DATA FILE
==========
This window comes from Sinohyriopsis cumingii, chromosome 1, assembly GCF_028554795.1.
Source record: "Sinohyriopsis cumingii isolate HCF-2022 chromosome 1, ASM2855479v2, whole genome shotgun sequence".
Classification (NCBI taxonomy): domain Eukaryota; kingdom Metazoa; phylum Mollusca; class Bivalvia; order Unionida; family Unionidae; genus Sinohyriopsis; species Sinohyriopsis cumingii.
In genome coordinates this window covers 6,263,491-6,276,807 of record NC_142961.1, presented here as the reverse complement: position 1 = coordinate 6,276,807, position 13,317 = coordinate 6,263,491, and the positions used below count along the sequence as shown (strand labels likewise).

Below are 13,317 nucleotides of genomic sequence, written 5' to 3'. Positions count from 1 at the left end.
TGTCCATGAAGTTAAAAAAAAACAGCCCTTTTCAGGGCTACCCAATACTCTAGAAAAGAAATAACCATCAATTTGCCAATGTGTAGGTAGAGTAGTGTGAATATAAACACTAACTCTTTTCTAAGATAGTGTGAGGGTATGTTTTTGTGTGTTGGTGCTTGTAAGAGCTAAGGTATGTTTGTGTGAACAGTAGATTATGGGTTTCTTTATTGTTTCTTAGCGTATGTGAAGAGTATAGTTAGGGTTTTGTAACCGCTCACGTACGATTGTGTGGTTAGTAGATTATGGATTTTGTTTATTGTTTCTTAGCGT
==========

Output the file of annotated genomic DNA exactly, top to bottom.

This window comes from Sinohyriopsis cumingii, chromosome 1, assembly GCF_028554795.1.
Source record: "Sinohyriopsis cumingii isolate HCF-2022 chromosome 1, ASM2855479v2, whole genome shotgun sequence".
Classification (NCBI taxonomy): domain Eukaryota; kingdom Metazoa; phylum Mollusca; class Bivalvia; order Unionida; family Unionidae; genus Sinohyriopsis; species Sinohyriopsis cumingii.
In genome coordinates this window covers 6,263,491-6,276,807 of record NC_142961.1, presented here as the reverse complement: position 1 = coordinate 6,276,807, position 13,317 = coordinate 6,263,491, and the positions used below count along the sequence as shown (strand labels likewise).

Below are 13,317 nucleotides of genomic sequence, written 5' to 3'. Positions count from 1 at the left end.
TGTCCATGAAGTTAAAAAAAAACAGCCCTTTTCAGGGCTACCCAATACTCTAGAAAAGAAATAACCATCAATTTGCCAATGTGTAGGTAGAGTAGTGTGAATATAAACACTAACTCTTTTCTAAGATAGTGTGAGGGTATGTTTTTGTGTGTTGGTGCTTGTAAGAGCTAAGGTATGTTTGTGTGAACAGTAGATTATGGGTTTCTTTATTGTTTCTTAGCGTATGTGAAGAGTATAGTTAGGGTTTTGTAACCGCTCACGTACGATTGTGTGGTTAGTAGATTATGGATTTTGTTTATTGTTTCTTAGCGT